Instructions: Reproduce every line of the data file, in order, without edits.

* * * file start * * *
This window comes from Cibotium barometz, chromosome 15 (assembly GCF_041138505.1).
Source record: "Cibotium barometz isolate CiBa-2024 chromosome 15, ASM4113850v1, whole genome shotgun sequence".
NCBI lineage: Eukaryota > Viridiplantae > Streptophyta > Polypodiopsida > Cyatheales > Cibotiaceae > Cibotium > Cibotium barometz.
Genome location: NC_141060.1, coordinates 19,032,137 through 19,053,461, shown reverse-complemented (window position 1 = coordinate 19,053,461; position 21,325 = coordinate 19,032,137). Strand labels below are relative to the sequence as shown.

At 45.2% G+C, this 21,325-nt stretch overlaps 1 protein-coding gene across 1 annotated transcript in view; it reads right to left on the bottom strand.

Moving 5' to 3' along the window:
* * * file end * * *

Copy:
This window comes from Cibotium barometz, chromosome 15 (assembly GCF_041138505.1).
Source record: "Cibotium barometz isolate CiBa-2024 chromosome 15, ASM4113850v1, whole genome shotgun sequence".
NCBI lineage: Eukaryota > Viridiplantae > Streptophyta > Polypodiopsida > Cyatheales > Cibotiaceae > Cibotium > Cibotium barometz.
Genome location: NC_141060.1, coordinates 19,032,137 through 19,053,461, shown reverse-complemented (window position 1 = coordinate 19,053,461; position 21,325 = coordinate 19,032,137). Strand labels below are relative to the sequence as shown.

At 45.2% G+C, this 21,325-nt stretch overlaps 1 protein-coding gene across 1 annotated transcript in view; it reads right to left on the bottom strand.

Moving 5' to 3' along the window: